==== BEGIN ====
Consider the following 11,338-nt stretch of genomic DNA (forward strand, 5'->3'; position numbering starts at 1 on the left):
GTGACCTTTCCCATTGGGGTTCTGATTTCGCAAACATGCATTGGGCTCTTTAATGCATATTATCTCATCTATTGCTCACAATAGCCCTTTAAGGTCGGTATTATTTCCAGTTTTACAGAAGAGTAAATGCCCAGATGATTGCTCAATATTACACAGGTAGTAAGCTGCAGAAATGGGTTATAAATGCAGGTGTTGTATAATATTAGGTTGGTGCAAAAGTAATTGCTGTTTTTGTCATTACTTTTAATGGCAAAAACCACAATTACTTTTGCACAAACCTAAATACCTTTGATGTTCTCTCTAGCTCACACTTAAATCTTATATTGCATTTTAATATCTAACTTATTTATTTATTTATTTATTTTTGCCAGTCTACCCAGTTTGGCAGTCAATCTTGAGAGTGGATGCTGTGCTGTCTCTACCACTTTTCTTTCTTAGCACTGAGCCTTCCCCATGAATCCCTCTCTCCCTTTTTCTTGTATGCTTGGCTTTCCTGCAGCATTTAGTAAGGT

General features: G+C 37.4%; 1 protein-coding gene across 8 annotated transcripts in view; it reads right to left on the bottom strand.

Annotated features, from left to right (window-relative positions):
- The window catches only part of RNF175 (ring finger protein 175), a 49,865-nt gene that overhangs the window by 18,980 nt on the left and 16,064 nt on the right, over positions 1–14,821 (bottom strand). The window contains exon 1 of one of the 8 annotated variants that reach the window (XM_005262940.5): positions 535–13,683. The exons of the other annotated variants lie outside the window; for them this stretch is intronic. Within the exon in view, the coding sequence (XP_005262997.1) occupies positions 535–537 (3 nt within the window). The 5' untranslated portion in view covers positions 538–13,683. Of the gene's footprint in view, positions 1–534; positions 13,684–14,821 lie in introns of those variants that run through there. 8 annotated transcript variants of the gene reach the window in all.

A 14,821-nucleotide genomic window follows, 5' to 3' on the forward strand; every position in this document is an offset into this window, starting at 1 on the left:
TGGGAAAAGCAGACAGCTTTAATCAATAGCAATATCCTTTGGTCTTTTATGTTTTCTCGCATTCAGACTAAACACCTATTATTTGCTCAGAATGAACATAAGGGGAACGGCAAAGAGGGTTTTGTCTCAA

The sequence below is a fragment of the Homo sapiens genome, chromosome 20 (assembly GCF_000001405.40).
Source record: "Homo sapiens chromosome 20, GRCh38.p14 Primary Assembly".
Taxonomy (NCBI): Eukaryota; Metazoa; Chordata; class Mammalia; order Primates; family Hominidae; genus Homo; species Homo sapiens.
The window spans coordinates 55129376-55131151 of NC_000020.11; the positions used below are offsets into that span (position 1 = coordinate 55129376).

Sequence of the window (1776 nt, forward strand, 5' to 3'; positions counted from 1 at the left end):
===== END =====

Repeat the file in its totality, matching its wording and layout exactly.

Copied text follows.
Consider the following 11,338-nt stretch of genomic DNA (forward strand, 5'->3'; position numbering starts at 1 on the left):
GTGACCTTTCCCATTGGGGTTCTGATTTCGCAAACATGCATTGGGCTCTTTAATGCATATTATCTCATCTATTGCTCACAATAGCCCTTTAAGGTCGGTATTATTTCCAGTTTTACAGAAGAGTAAATGCCCAGATGATTGCTCAATATTACACAGGTAGTAAGCTGCAGAAATGGGTTATAAATGCAGGTGTTGTATAATATTAGGTTGGTGCAAAAGTAATTGCTGTTTTTGTCATTACTTTTAATGGCAAAAACCACAATTACTTTTGCACAAACCTAAATACCTTTGATGTTCTCTCTAGCTCACACTTAAATCTTATATTGCATTTTAATATCTAACTTATTTATTTATTTATTTATTTTTGCCAGTCTACCCAGTTTGGCAGTCAATCTTGAGAGTGGATGCTGTGCTGTCTCTACCACTTTTCTTTCTTAGCACTGAGCCTTCCCCATGAATCCCTCTCTCCCTTTTTCTTGTATGCTTGGCTTTCCTGCAGCATTTAGTAAGGT

General features: G+C 37.4%; 1 protein-coding gene across 8 annotated transcripts in view; it reads right to left on the bottom strand.

Annotated features, from left to right (window-relative positions):
- The window catches only part of RNF175 (ring finger protein 175), a 49,865-nt gene that overhangs the window by 18,980 nt on the left and 16,064 nt on the right, over positions 1–14,821 (bottom strand). The window contains exon 1 of one of the 8 annotated variants that reach the window (XM_005262940.5): positions 535–13,683. The exons of the other annotated variants lie outside the window; for them this stretch is intronic. Within the exon in view, the coding sequence (XP_005262997.1) occupies positions 535–537 (3 nt within the window). The 5' untranslated portion in view covers positions 538–13,683. Of the gene's footprint in view, positions 1–534; positions 13,684–14,821 lie in introns of those variants that run through there. 8 annotated transcript variants of the gene reach the window in all.

A 14,821-nucleotide genomic window follows, 5' to 3' on the forward strand; every position in this document is an offset into this window, starting at 1 on the left:
TGGGAAAAGCAGACAGCTTTAATCAATAGCAATATCCTTTGGTCTTTTATGTTTTCTCGCATTCAGACTAAACACCTATTATTTGCTCAGAATGAACATAAGGGGAACGGCAAAGAGGGTTTTGTCTCAA

The sequence below is a fragment of the Homo sapiens genome, chromosome 20 (assembly GCF_000001405.40).
Source record: "Homo sapiens chromosome 20, GRCh38.p14 Primary Assembly".
Taxonomy (NCBI): Eukaryota; Metazoa; Chordata; class Mammalia; order Primates; family Hominidae; genus Homo; species Homo sapiens.
The window spans coordinates 55129376-55131151 of NC_000020.11; the positions used below are offsets into that span (position 1 = coordinate 55129376).

Sequence of the window (1776 nt, forward strand, 5' to 3'; positions counted from 1 at the left end):